Lawyers’ discordant tunes on legality of holding charge
Section 293 (1) specifically says ‘a suspect arrested for an offence, which a magistrate court has no jurisdiction to try shall within a reasonable time of arrest be brought before a magistrate court for remand.’
However, section 35 (1) of the 1999 constitution provides that ‘every person shall be entitled to his personal liberty and no person shall be deprived of such liberty save in the following cases and in accordance with a procedure permitted by law.’
Subsection (4) of this section, says ‘any person who is arrested or detained in accordance with subsection (1) (c) of this section shall be brought before a court of law within a reasonable time, and if he is not tried within a period of -(a) two months from the date of his arrest or detention in the case of a person who is in custody or is not entitled to bail;
or (b) three months from the date of his arrest or detention in the case of a person who has been released on bail, he shall (without prejudice to any further proceedings that may be brought against him) be released either unconditionally or upon such conditions as are reasonably necessary to ensure that he appears for trial at a later date.’
It went ahead to define the ‘a reasonable time’ in subsection (5). It says: “(a) in the case of an arrest or detention in any place where there is a court of competent jurisdiction within a radius of forty kilometres, a period of one day; and (b) in any other case, a period of two days or such longer period as in the circumstances may be considered by the court to be reasonable.”
Foreseeing the breach that may occur in this regard, the constitution in section (6) provides that a person who is unlawfully arrested or detained shall be entitled to compensation and public apology from the appropriate authority or person; adding that “the appropriate authority or person” means an authority or person specified by law.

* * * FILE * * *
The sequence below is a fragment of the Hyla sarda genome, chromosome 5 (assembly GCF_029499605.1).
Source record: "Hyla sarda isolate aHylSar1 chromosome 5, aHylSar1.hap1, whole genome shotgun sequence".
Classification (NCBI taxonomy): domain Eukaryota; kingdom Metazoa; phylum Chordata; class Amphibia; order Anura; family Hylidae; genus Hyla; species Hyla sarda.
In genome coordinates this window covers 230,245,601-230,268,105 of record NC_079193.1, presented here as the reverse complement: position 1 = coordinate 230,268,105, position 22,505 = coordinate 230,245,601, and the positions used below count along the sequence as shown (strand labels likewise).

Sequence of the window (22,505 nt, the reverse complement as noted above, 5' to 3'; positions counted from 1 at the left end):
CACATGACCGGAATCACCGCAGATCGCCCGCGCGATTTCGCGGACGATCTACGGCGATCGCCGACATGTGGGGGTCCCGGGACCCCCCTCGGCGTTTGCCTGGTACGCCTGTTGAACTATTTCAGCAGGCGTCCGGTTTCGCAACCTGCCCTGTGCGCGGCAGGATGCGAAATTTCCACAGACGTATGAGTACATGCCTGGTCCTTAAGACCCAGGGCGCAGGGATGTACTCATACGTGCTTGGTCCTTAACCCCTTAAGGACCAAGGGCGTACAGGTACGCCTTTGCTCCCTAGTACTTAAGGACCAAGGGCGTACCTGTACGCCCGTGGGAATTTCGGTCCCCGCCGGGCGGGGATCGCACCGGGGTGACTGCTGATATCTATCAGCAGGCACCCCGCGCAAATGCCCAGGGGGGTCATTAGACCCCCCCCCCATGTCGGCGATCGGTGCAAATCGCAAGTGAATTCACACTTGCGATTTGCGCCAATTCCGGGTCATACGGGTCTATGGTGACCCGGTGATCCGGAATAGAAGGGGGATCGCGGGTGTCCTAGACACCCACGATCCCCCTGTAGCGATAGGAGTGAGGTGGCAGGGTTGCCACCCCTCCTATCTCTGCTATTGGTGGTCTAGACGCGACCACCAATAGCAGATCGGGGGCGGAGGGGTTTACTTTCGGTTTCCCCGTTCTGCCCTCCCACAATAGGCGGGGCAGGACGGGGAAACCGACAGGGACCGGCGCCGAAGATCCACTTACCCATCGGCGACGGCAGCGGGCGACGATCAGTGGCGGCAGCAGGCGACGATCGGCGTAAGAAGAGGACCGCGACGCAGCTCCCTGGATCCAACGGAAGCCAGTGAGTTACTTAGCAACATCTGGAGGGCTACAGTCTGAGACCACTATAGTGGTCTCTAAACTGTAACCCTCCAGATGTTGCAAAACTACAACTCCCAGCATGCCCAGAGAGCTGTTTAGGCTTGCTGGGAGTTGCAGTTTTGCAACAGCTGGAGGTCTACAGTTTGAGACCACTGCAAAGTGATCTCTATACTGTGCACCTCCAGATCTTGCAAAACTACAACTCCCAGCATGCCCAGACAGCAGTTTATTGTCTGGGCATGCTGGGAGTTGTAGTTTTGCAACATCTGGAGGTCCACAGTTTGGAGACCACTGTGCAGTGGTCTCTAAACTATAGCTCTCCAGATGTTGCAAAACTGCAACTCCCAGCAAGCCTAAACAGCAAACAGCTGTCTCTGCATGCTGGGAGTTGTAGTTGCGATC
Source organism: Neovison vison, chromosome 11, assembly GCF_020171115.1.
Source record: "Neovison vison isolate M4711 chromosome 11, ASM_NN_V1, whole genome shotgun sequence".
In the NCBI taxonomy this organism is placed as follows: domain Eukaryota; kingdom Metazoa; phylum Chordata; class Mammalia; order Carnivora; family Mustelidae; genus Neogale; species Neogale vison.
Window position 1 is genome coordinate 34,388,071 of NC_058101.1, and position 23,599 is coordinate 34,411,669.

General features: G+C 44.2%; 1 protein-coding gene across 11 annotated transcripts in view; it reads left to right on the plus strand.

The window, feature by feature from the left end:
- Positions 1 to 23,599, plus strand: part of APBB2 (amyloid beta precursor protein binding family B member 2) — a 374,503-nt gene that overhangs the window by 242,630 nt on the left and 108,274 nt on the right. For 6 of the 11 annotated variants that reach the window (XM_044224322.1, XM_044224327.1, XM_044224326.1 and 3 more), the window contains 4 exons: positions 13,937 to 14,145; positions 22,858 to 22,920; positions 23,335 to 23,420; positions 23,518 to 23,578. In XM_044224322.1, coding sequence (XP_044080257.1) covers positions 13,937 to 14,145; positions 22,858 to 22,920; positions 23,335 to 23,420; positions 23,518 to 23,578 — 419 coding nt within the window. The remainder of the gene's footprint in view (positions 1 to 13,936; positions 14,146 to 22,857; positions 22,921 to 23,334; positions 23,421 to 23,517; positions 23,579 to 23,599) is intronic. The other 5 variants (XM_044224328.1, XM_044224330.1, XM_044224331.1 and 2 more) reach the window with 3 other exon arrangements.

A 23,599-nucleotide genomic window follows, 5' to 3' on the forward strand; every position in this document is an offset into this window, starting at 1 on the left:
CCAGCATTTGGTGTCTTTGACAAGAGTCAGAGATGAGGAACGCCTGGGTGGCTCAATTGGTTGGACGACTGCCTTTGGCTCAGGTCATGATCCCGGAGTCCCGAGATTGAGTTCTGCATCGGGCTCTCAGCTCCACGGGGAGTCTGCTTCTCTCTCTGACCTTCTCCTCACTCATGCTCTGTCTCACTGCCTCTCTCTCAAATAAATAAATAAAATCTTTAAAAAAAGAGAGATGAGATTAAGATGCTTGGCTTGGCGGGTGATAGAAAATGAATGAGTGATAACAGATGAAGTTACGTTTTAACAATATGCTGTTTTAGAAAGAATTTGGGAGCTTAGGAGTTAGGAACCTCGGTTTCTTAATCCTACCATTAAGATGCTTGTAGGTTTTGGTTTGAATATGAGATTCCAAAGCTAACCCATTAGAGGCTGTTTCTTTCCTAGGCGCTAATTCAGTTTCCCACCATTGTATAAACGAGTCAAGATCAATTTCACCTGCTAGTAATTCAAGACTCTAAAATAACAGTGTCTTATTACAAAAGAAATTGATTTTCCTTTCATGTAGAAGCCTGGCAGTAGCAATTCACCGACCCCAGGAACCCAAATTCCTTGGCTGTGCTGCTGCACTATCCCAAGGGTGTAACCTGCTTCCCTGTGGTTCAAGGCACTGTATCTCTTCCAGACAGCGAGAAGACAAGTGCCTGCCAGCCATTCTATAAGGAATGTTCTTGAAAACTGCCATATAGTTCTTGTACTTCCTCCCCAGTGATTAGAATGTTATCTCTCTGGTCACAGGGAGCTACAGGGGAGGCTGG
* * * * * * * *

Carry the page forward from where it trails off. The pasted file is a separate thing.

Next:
The editor of an online newspaper, Tim Elombah was arrested alongside his brother, Daniel, on the orders of the Inspector General of Police (IGP), Mr. Ibrahim Idris, for allegedly publishing story that maligned the Police chief.
The Police obtained a remand order to keep Tim for seven days but it allegedly expired and the suspect was still held until an Abuja High court ordered his freedom, after spending 25 days in detention.
Former national General Secretary of the Nigerian Bar Association (NBA), Mr. Philipp Umeh, said the idea of holding charge by the Police and security personnel is an illegal act and unknown to Nigerian laws.
Umeh argued that the issue had since been decided by Nigerian courts and declared as unconstitutional.
“The idea of holding charge is unknown to the Nigerian law. Holding charge is a huge misnomer and the person involved should be held accountable, in that the accused person or whoever is affected should go to court and claim damages for unlawful detention and breach of his fundamental rights,” he said.
According to Umeh, the provisions of section 293 of the ACJA are different from the practice of holding charge.